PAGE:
This is a one off gorgeous red Cephalotus, twice the size of our $100 plants. It has 2 big growth points.
Photos are not of the $100 plant, as I am struggling to upload photos from my phone at the moment. Happy to text them if need be.
Cephalotus follicularis $200
REPOTTING: When re-potting your Cephalotus follicularis you should use a mixture of 75% Sphagnum peat moss and 25% propagating sand or perlite. Wet this mix thoroughly through first before potting your plant into it. The best time to re-pot is in the spring when the plants are doing most of their growing. Use a large deep pot for the plant, and mound it up on top of the surface.
WATERING: Do not ever let your Cephalotus dry out, they like to be wet all the time. During Spring, Summer and Autumn sit it in a saucer of water, changing the water frequently. The water should cover the drainage holes of the pot. If your water is good enough to drink straight from the tap, then this is alright to use on your plant. If not you should use either rain, distilled or reverse osmosis water. In winter do not let the plant dry out but don’t leave it sitting in water all the time.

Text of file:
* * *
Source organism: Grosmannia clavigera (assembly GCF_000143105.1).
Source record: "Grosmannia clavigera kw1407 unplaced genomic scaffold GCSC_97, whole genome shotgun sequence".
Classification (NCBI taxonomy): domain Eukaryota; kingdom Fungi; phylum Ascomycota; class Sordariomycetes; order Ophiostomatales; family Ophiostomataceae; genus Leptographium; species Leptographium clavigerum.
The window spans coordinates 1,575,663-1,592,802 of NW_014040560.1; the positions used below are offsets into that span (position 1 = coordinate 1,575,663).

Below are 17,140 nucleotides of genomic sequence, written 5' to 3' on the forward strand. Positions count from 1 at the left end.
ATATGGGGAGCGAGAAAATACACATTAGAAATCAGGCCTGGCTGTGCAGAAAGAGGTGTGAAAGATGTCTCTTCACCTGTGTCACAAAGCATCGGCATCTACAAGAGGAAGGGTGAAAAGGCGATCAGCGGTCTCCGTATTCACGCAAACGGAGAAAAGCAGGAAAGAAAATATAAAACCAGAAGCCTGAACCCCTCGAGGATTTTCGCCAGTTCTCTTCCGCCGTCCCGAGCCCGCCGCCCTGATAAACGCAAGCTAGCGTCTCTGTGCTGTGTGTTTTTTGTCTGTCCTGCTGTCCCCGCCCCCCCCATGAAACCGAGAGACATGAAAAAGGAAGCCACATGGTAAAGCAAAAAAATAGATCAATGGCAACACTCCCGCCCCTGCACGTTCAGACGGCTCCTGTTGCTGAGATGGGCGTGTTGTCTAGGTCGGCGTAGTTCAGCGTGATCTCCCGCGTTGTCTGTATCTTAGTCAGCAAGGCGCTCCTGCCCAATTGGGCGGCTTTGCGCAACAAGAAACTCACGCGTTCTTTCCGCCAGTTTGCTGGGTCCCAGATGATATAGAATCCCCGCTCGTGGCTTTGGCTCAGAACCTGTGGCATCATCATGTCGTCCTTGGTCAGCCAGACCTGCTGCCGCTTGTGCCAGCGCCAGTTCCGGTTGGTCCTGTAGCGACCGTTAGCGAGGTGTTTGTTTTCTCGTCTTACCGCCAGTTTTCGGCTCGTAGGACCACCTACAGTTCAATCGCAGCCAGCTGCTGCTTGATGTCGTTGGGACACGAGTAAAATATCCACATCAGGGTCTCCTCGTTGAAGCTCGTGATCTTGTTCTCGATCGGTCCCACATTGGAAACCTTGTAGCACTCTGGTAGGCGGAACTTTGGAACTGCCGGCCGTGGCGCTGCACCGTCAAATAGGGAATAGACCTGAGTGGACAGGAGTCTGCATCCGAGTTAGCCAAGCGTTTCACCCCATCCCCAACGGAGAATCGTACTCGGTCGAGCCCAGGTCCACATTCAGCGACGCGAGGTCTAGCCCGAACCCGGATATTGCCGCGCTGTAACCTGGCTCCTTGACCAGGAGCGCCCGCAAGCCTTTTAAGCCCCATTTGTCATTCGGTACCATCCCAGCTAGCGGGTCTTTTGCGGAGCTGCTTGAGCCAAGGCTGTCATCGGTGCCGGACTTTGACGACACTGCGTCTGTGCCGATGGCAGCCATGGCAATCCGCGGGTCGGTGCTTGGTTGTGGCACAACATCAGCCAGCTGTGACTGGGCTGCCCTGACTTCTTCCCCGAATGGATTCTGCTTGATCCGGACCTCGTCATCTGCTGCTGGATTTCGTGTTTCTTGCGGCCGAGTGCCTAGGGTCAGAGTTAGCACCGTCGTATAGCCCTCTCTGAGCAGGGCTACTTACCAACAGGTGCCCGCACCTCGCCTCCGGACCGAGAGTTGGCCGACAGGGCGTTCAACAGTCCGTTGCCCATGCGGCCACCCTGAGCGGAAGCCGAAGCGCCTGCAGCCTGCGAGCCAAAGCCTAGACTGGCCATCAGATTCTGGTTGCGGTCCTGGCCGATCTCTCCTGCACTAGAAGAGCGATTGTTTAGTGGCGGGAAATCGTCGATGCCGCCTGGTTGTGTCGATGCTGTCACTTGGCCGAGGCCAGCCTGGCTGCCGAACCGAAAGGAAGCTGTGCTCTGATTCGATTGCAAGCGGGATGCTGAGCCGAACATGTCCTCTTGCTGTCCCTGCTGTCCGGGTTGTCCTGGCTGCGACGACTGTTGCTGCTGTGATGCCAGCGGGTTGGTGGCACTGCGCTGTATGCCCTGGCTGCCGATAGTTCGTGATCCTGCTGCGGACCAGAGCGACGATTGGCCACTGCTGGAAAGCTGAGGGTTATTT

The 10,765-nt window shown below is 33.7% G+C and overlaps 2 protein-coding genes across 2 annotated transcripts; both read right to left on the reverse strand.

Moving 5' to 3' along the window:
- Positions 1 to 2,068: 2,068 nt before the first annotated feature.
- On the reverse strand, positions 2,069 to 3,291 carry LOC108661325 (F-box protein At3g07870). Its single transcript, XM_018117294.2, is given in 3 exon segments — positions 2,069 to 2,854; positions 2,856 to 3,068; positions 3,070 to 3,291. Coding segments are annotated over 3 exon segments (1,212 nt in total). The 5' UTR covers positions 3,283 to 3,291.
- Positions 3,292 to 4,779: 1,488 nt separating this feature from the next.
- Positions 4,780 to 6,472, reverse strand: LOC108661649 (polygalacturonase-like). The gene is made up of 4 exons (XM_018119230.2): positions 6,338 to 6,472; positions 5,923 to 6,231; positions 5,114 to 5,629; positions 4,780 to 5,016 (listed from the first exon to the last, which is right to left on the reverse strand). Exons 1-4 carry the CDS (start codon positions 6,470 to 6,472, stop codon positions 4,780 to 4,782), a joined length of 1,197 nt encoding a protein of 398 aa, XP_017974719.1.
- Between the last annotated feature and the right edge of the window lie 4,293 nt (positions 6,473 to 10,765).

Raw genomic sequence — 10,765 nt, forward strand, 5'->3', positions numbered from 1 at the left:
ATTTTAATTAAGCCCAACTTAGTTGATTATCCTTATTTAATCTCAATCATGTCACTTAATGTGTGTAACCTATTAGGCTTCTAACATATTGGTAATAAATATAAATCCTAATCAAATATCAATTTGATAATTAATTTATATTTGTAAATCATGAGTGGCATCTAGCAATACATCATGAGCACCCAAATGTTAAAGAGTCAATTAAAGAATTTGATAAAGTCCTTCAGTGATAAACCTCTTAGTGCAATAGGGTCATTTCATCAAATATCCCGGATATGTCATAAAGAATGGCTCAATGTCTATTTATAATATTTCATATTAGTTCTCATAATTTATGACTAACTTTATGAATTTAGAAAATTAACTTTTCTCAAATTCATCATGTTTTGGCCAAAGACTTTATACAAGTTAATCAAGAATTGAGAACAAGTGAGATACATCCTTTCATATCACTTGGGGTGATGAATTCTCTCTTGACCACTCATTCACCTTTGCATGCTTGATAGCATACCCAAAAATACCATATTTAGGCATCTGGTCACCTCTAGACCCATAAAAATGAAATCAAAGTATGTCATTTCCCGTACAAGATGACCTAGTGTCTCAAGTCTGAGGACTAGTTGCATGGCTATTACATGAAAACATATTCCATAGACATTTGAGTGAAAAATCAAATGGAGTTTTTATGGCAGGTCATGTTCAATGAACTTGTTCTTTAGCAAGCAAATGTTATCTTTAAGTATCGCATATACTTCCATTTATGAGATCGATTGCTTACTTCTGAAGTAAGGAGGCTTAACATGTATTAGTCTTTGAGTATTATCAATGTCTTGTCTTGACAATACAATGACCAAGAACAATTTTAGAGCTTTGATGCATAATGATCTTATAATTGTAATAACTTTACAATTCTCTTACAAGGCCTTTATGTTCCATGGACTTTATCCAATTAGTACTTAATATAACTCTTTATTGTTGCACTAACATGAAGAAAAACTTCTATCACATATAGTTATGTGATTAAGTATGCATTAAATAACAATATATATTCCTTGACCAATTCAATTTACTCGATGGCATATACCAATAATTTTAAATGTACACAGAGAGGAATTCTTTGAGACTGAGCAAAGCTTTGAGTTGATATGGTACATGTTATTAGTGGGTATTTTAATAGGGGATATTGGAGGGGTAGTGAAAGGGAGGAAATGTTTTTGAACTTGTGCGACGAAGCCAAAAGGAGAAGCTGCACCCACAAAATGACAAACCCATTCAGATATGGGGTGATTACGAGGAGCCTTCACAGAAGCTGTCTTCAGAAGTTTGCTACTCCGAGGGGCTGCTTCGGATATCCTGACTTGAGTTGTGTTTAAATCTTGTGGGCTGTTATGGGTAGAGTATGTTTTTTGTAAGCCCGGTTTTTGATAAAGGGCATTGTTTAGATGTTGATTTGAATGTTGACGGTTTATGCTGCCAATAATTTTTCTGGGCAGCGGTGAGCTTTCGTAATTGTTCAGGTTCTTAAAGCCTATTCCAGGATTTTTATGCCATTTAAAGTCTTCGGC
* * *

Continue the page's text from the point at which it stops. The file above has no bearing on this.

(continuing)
FERTILIZING: Do not fertilize with flies or insects. We feed with Seasol. To one litre of water, put 4 ml of Seasol. DO NOT use any other fertilisers. We use this mix every 8 weeks from Spring to Autumn either watered onto the growing medium, or poured into the water tray beneath the pot.
LIGHT: Cephalotus require a medium level of light. A window sill inside the house that gets morning sun in summer and afternoon sun in winter is an excellent position. Otherwise you can grow them in a terrarium, greenhouse, glasshouse or porch.
HUMIDITY: Cephalotus like humidity. A terrarium or glasshouse will provide this. But a warm sunny window sill will give you enough heat for the plant to survive.
DORMANCY: During winter your Cephalotus will go into their dormancy period. They will stop growing but will not die back. Cut off any dead leaves/pitchers at the base of the plant. In spring the plants will send up their new leaves and pitchers.
FUNGUS: Watch for fungus on Cephalotus. They are very prone to it. Lots of fresh air will help with this.
Sulphur based fungicides are alright to use on carnivorous plants. Copper based fungicides are deadly to carnivorous plants.
We use a product called "eco-fungicide" in a trigger spray bottle.